Richards is enthusiastic about the possibilities of the new digital formats, which make the tools of movie production much more accessible to the young do-it-yourselfers. "It's so cheap now--you can make a movie for like 20 bucks," she says. Richards points out that the digital advances have benefited established filmmakers as well as up-and-comers. For instance, legendary French director Agnes Varda, whose striking visage graces the cover of Girl Director, has been liberated from the grueling quest for financing, thanks to the new technology. Her latest film, the reflective, enthusiastically received documentary The Gleaners and I, was shot in the French countryside, using small digital video cameras.
Following Richards' keynote presentation at 2 p.m., there will be two more presentation periods, in which festival-goers will be able to choose among six different programs. Among these are those led by local film artists Joanne Hershfeld and Nancy Kalow, in which they will screen their work. In another program, Durham filmmaker and archivist Tom Whiteside will be presenting The Lost Colony Film, which was made on the Outer Banks by two women filmmakers in 1921.
Durham filmmaker Shani Harris will moderate a discussion of the Triangle film scene, with panelists set to include local artists Melinda Maynor, Cynthia Hill, Arlene Leveille and Jennifer Owensby. Also set to appear is Jane Gaines, a professor of Literature and English at Duke, who will be discussing the pioneering role of women in the films of the silent era. To top off the offerings, Triangle native Norwood Cheek, a filmmaker and husband of Andrea Richards, returns home from Los Angeles to lead a workshop on DIY filmmaking.
The cheapness and ease of digital filmmaking will be on display at the film screenings that follow the dinner break, including a mockumentary called The Web. Director and UNC-Chapel Hill grad Katri Billard's hilarious five-minute film portrays a man who picks up women on city buses, because it's cheaper than going to bars. Also on tap for Sunday night is a short with the exceedingly promising title, How to Make an Oliver Stone Film. The film, directed by Mary Harron (I Shot Andy Warhol, American Psycho), features film critic Elvis Mitchell, and Andrea Richards confides that it's a doozy.
However, perhaps in a reflection of the retro-purism of programmers Haverkamp and Cheek, most of the offerings originated on film. Among the best are Radha Vatsal's One Step Removed, an impressionistic portrait of a young Indian woman sitting outside a one-hour photo shop. As the woman waits in the typically barren downtown of Cary that could be Anysuburb, USA, she dreams of the sights and sounds of the India contained in the photos that are being processed. Another 16mm effort, Lena, is by Durham filmmaker Joyce Ventimiglia. Her film, just four minutes long, is an affecting portrait of an elderly immigrant Italian woman, which features a striking use of overlapping monologues.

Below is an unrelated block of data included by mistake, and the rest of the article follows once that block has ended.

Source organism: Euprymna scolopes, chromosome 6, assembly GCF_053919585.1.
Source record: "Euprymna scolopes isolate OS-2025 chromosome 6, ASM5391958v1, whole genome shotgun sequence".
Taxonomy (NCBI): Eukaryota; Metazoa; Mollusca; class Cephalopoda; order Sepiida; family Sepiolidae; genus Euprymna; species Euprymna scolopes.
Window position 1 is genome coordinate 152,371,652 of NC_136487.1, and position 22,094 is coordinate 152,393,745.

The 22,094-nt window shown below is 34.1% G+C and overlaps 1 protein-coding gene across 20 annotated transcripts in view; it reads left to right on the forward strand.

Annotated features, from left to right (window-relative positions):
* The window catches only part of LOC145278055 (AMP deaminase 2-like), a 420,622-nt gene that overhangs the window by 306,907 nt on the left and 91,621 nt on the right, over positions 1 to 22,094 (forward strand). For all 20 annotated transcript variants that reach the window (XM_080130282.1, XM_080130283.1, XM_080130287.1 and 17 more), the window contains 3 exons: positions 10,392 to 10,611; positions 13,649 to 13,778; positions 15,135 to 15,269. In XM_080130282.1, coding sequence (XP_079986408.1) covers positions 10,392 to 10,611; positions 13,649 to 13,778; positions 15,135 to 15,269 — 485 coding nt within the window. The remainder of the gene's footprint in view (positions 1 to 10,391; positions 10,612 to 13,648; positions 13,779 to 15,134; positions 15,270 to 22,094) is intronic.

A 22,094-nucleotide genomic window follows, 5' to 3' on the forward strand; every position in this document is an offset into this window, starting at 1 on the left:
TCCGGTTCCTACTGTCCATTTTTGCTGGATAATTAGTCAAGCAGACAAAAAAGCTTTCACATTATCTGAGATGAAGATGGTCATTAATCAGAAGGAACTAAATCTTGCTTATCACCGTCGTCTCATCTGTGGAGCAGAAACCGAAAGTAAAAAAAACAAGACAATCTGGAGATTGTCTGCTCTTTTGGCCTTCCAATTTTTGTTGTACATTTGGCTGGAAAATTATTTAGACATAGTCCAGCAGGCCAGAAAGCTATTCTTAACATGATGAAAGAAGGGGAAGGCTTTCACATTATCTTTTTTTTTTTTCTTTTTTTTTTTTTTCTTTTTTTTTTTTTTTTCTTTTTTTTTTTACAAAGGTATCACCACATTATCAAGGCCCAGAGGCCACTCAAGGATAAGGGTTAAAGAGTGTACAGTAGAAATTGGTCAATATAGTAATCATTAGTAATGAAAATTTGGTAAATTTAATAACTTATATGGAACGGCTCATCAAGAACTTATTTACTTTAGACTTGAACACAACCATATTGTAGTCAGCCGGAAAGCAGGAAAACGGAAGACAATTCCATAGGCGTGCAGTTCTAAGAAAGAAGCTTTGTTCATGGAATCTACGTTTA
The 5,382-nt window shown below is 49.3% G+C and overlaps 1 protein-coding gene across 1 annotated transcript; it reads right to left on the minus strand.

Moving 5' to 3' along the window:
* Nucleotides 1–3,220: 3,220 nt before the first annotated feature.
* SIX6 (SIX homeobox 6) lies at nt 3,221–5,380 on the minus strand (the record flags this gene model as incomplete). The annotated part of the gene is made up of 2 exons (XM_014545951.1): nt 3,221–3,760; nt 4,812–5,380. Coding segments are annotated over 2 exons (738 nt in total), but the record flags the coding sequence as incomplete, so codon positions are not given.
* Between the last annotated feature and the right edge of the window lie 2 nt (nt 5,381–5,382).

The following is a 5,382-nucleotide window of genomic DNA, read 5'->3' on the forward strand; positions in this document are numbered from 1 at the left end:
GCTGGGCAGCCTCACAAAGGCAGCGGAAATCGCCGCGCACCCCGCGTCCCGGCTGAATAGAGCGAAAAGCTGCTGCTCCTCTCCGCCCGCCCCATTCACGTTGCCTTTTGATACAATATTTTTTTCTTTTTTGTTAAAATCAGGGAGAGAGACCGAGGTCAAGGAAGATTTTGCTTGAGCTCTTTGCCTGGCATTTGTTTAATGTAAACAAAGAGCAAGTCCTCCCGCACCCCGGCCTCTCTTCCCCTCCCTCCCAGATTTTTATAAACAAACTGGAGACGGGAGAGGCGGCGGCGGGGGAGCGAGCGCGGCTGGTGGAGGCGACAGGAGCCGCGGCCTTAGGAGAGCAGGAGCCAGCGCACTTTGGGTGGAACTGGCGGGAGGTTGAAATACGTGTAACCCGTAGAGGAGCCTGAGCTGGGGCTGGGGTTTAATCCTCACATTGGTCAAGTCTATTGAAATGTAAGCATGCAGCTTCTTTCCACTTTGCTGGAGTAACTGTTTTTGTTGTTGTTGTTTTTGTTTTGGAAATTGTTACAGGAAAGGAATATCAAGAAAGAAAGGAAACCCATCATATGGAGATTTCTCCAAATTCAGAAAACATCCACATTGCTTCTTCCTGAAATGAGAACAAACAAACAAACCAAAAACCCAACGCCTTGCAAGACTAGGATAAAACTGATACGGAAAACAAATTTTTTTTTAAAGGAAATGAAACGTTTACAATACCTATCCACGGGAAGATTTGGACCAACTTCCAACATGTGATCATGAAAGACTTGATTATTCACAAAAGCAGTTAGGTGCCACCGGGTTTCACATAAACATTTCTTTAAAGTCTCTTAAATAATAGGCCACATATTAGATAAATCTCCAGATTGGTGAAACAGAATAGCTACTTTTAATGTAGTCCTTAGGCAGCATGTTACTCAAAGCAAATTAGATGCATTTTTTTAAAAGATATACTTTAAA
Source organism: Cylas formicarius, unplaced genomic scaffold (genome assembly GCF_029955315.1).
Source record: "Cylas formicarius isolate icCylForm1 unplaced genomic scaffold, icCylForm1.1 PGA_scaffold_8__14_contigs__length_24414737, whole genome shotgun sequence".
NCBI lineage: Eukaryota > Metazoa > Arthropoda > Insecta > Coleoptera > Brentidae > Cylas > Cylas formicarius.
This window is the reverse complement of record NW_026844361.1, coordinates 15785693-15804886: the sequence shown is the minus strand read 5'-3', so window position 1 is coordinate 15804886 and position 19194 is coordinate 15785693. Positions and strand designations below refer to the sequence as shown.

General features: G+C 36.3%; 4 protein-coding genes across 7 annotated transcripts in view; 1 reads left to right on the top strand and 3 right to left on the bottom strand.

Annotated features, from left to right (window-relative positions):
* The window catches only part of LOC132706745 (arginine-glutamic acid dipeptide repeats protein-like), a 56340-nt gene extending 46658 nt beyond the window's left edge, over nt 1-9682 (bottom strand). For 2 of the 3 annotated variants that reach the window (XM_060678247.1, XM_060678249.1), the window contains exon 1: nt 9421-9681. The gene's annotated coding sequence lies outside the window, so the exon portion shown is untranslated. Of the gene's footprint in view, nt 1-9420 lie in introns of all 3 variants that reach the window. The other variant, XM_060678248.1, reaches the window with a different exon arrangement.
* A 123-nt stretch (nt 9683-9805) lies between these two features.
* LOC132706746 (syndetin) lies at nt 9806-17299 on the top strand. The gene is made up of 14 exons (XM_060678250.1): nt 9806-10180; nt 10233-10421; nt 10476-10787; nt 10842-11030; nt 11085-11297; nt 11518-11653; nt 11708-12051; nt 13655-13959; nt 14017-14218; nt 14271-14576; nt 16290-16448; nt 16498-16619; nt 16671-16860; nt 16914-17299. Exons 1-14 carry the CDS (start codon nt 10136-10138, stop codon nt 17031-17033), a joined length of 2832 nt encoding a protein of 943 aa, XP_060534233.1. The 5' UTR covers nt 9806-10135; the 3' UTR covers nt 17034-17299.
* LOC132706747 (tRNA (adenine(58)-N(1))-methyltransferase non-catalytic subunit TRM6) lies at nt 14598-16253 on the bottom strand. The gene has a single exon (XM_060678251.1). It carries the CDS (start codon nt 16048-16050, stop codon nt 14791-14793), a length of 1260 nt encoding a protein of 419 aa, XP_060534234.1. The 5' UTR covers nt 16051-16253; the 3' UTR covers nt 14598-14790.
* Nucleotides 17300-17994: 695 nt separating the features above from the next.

Elsewhere, a considerably slicker 16mm narrative short called Green Fly will be screening. Written and directed by San Diego's Kirsten Elms, this creepfest revisits the territory of classic films noir like Kiss Me Deadly and Detour: It features the deserted nighttime highways and hitchhikers who should never, never be picked up. The twist here is that the central issue is the woman's battle for control while facing a possibly psychopathic young man.
Unlike many festivals, there will be no awards bestowed at Ms. Films (although there will be door prizes). Instead, the goal is to nurture and support the creative efforts of female film artists. As Richards notes, getting a film made is a long and lonely battle, and getting it finished and screened is victory in itself. "I respect anyone who gets out a film. It's like writing a book. It's an enormous enterprise, and it's like, 'kudos to you, you got it done.'"
Tickets for the full day's program are $15. For the screenings only, $8. For more information about Ms. Films, call Carrboro's ArtsCenter at 929-2787 or go online at www.flickerfestival.com. Andrea Richards will be reading from her book, Girl Director, at Quail Ridge Books on Saturday, Nov. 17 (for details, call 828-7912). She will also appear at the Internationalist in Chapel Hill on Monday, Nov. 19 (for details, call 942-1740).